The last option, using a product like AdSense, is only a possibility if your web app is going to receive a very large amount of traffic and is largely content based (Google needs to be able to parse text to offer relevant ads).

Pricing – hitting the sweet spot

If you do decide to charge for your app, determining your prices will be tough.

Every web app builder agonizes over pricing. Should you have a monthly or one time fee? Should you offer a free plan? Should you monetize with ads?

As an example, CrazyEgg and Flickr have two very different pricing strategies.


Here are some practical tips for determining your pricing model:

  1. Ask folks who know your target market. They’ll help you determine how much disposable income they have to spend on your idea.
  2. Use a spreadsheet to experiment with your figures and determine where you achieve profibility. I’ve created a straightforward Excel spreadsheet that will allow you to play with different pricing plan numbers and observe the effect on your profit. It’s simple, but it should give you a general guideline.
  3. If you’re going to monetize with ads, make sure you have a way to sell these ads. You will probably need a fulltime ad-sales person. Don’t expect to just slap on some Google Ads and become profitable.
  4. Use promotion codes to get users to upgrade from free to paying plans. Whenever we offer DropSend users 50% off their first month, we see a huge amount of upgrades.

The best advice I ever got on pricing was from Jason Fried of 37signals. I ran our pricing structure by him and he had a quick think. After a moment or two he said “Make sure your free plan doesn’t give away too much. Because if no one upgrades, you’re in trouble.”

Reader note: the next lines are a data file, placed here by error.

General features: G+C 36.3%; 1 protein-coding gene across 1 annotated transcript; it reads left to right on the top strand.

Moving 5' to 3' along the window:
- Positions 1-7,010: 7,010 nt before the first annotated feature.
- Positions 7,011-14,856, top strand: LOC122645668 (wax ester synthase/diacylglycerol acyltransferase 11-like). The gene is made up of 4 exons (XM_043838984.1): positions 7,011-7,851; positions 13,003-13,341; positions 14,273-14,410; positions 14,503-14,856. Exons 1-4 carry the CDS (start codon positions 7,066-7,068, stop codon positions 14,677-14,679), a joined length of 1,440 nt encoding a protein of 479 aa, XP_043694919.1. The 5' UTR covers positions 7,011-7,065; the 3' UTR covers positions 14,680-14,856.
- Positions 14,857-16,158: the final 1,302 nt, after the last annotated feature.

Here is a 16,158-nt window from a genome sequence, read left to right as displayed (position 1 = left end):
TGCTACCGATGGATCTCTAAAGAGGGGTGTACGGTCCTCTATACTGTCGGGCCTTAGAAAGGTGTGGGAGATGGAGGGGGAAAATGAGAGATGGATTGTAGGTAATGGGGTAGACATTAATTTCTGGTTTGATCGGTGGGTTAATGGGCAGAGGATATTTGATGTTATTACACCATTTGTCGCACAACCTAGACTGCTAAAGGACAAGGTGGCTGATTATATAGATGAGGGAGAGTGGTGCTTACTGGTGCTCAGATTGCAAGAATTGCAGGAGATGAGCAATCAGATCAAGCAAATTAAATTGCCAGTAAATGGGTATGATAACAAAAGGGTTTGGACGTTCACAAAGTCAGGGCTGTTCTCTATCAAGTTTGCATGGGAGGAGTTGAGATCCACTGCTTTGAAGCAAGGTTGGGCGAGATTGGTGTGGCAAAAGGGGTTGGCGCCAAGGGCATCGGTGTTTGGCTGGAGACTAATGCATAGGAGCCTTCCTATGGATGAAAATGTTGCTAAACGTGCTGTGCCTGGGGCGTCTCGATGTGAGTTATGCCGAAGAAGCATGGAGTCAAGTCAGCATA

If you decide to offer a free plan, only give your users a taste to get them hungry.

I’ve decided to share the percentage breakdown of paying users for DropSend so that you can see a real-world example:

  • $5/mo plan: 13% of total revenue
  • $9/mo plan: 17% of total revenue
  • $19/mo plan: 20% of total revenue
  • $99/mo plan: 50% of total revenue

So are you financially viable?

If you were able to able to answer the three vital questions and you’ve chosen a monetization model that puts your cash flow spreadsheet in the black, then you’ve got a damn good chance of surviving and becoming profitable.

Please feel free to share any lessons you’ve learned while building your web app or challenge some of the points I’ve made.

Next time …

In the next installment of Web Apps 101, I’ll share valuable tips on funding your app, building a successful team and project management.

This post was written by Ryan Carson, the Director of Carson Systems, a web application and event company based in England.